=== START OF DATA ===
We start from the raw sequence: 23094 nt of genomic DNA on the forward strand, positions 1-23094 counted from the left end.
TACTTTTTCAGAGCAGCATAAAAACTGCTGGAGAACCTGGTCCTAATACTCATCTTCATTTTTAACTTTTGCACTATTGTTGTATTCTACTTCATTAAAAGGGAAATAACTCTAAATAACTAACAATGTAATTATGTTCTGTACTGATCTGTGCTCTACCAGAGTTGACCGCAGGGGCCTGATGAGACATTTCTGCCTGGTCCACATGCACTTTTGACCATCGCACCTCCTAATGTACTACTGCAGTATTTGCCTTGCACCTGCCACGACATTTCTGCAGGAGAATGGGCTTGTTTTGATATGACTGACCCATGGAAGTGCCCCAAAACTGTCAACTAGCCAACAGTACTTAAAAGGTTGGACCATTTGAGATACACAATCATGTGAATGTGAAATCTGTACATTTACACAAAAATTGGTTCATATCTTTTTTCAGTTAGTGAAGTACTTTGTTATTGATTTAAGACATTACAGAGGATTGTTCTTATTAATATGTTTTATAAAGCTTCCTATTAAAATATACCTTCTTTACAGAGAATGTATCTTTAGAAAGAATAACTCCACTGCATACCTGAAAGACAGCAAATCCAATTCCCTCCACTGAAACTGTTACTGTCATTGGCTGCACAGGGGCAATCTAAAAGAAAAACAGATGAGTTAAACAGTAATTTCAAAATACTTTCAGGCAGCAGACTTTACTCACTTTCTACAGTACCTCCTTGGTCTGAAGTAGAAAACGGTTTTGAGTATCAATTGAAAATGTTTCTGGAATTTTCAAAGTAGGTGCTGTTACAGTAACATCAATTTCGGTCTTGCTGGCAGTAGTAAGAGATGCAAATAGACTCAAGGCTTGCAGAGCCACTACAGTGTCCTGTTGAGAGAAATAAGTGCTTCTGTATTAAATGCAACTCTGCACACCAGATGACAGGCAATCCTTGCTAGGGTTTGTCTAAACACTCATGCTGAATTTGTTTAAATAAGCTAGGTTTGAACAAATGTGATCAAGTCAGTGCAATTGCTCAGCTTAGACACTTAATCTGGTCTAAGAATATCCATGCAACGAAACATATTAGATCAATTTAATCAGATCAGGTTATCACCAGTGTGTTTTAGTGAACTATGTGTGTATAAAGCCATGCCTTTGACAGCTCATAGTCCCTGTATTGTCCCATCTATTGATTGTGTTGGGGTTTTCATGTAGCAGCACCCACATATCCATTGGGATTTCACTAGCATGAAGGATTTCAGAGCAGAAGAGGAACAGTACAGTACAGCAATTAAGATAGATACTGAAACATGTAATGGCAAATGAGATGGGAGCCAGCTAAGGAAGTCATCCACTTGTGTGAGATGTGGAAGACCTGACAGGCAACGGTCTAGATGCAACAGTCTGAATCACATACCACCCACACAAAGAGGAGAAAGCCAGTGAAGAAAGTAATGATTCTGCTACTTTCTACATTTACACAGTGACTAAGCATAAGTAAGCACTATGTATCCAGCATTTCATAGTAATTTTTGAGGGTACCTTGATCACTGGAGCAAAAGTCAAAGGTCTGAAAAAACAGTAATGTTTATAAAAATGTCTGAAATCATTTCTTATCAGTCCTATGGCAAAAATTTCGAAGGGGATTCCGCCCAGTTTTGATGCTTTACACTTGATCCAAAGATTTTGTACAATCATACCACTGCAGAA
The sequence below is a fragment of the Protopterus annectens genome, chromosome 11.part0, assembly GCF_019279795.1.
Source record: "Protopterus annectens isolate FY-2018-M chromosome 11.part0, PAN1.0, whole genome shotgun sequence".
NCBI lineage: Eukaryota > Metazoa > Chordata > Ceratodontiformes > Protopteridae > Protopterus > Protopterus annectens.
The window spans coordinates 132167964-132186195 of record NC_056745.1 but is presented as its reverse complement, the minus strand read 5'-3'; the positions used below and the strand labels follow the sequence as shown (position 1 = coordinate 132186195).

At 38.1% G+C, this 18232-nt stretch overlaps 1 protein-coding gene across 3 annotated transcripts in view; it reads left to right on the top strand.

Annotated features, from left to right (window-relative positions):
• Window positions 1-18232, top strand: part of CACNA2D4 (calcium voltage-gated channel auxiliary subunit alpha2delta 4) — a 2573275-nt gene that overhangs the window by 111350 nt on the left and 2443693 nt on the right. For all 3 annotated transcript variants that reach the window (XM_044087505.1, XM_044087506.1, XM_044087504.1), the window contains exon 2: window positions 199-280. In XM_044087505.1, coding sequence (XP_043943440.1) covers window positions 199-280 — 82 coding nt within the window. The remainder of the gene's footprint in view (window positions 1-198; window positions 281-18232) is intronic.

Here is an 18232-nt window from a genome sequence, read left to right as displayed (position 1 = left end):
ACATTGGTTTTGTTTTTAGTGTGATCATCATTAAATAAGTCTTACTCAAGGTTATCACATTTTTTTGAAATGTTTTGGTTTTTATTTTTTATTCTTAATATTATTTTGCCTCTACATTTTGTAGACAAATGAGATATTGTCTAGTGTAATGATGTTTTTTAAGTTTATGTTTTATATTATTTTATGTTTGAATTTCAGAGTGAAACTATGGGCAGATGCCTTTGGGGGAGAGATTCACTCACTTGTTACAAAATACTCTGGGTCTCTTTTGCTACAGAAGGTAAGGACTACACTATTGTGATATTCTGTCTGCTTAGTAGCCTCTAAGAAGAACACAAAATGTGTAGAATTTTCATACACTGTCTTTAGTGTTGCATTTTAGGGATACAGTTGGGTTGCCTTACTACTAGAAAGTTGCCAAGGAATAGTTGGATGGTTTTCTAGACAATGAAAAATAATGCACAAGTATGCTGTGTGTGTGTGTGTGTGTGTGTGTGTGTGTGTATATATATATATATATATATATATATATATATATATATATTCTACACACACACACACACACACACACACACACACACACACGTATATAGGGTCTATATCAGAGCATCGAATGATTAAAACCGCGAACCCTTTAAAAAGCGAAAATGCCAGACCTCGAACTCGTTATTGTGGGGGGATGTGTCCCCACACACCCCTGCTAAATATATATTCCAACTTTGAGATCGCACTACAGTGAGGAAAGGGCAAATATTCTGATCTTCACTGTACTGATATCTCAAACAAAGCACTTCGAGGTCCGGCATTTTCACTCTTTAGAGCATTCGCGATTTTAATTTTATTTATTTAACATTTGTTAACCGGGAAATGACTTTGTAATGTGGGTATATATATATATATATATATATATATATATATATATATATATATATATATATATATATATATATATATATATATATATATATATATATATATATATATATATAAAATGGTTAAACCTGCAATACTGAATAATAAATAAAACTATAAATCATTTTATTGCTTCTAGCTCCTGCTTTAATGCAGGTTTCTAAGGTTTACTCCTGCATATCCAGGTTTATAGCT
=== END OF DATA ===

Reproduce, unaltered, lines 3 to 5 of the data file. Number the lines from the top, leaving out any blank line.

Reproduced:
The sequence below is a fragment of the Protopterus annectens genome, chromosome 11.part0, assembly GCF_019279795.1.
Source record: "Protopterus annectens isolate FY-2018-M chromosome 11.part0, PAN1.0, whole genome shotgun sequence".
NCBI lineage: Eukaryota > Metazoa > Chordata > Ceratodontiformes > Protopteridae > Protopterus > Protopterus annectens.